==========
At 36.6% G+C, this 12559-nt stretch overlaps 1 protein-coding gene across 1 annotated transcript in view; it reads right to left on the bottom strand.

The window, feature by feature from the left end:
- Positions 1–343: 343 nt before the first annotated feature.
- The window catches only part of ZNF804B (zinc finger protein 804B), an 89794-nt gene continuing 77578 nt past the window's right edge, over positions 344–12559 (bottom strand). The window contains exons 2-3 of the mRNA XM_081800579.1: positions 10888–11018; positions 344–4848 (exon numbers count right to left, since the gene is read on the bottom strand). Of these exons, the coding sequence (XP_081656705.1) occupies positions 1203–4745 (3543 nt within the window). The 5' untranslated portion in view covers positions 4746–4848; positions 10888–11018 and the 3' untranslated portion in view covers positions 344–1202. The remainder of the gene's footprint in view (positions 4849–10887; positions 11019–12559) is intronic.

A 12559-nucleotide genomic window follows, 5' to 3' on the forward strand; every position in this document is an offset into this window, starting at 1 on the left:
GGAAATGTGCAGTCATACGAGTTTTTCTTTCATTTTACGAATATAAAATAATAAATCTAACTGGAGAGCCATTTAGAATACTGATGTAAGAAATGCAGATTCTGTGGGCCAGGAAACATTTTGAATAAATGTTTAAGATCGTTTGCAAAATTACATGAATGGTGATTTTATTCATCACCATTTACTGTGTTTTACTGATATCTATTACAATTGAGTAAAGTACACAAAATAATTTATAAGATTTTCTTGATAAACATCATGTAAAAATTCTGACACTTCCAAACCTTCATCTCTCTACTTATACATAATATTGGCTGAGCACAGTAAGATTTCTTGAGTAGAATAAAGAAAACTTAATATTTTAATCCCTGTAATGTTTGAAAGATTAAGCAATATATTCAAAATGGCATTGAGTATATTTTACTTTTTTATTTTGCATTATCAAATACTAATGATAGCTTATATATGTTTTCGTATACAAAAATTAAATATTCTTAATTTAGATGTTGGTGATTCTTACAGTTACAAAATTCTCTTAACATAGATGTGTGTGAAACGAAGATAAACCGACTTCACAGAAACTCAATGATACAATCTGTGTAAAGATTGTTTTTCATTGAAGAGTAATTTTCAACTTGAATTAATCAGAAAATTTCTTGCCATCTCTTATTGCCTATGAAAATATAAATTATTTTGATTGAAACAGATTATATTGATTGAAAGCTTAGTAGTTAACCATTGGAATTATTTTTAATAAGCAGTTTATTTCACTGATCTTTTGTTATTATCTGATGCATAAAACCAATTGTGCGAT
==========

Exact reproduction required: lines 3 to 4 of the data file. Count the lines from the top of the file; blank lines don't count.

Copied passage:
- Positions 1–343: 343 nt before the first annotated feature.
- The window catches only part of ZNF804B (zinc finger protein 804B), an 89794-nt gene continuing 77578 nt past the window's right edge, over positions 344–12559 (bottom strand). The window contains exons 2-3 of the mRNA XM_081800579.1: positions 10888–11018; positions 344–4848 (exon numbers count right to left, since the gene is read on the bottom strand). Of these exons, the coding sequence (XP_081656705.1) occupies positions 1203–4745 (3543 nt within the window). The 5' untranslated portion in view covers positions 4746–4848; positions 10888–11018 and the 3' untranslated portion in view covers positions 344–1202. The remainder of the gene's footprint in view (positions 4849–10887; positions 11019–12559) is intronic.